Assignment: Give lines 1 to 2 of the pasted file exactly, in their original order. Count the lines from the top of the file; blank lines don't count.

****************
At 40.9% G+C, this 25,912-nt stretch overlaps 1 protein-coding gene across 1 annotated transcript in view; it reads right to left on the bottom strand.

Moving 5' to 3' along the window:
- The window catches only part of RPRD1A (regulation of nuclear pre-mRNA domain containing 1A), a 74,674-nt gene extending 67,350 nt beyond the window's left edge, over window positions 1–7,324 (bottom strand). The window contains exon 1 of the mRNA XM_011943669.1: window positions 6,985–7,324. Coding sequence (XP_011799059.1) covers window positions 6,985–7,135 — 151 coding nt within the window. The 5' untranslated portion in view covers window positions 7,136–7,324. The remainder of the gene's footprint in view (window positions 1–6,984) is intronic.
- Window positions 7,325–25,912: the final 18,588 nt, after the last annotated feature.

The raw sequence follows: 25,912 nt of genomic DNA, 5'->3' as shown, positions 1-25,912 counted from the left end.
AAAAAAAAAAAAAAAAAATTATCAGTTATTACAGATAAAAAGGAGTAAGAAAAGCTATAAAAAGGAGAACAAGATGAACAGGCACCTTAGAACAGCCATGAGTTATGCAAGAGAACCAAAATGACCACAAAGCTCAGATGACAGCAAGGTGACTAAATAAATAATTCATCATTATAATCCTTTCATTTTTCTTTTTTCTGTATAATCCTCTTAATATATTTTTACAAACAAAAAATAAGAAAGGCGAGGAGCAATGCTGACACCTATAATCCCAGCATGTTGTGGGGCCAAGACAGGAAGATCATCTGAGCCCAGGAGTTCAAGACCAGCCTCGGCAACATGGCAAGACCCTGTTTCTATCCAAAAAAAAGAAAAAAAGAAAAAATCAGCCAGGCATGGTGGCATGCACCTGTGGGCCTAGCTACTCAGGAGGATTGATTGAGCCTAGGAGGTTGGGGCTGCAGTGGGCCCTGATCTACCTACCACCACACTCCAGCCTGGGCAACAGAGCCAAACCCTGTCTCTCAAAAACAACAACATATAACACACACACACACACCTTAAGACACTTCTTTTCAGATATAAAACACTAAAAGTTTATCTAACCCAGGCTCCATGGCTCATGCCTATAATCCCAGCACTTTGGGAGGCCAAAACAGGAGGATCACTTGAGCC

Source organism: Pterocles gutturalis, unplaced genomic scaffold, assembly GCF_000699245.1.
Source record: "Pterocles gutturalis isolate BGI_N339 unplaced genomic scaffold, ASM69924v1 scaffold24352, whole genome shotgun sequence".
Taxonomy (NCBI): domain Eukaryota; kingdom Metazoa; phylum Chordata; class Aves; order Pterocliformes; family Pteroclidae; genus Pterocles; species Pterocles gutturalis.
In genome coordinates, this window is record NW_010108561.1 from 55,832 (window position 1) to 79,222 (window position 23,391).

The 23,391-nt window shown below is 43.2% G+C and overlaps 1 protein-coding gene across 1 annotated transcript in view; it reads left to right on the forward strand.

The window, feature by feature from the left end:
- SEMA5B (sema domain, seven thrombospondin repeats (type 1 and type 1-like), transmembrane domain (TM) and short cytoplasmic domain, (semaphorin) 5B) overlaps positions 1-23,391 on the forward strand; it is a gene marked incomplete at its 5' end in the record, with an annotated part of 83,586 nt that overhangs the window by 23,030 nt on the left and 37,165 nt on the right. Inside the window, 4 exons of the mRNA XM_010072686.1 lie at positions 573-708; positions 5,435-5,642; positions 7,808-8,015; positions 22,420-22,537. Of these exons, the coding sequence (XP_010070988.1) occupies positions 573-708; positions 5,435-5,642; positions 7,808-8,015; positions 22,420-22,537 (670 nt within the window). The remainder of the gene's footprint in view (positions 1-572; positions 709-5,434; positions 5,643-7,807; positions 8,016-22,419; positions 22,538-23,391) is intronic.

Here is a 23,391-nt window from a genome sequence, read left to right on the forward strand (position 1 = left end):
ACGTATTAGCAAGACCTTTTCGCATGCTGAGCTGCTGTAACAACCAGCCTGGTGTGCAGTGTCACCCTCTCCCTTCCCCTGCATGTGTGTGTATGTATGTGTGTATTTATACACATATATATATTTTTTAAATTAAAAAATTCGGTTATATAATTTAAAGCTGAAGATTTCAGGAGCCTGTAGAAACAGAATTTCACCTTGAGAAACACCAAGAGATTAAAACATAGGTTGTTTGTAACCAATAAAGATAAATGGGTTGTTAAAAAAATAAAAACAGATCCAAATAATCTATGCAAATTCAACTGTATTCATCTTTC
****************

At 40.9% G+C, this 25,912-nt stretch overlaps 1 protein-coding gene across 1 annotated transcript in view; it reads right to left on the bottom strand.

Moving 5' to 3' along the window: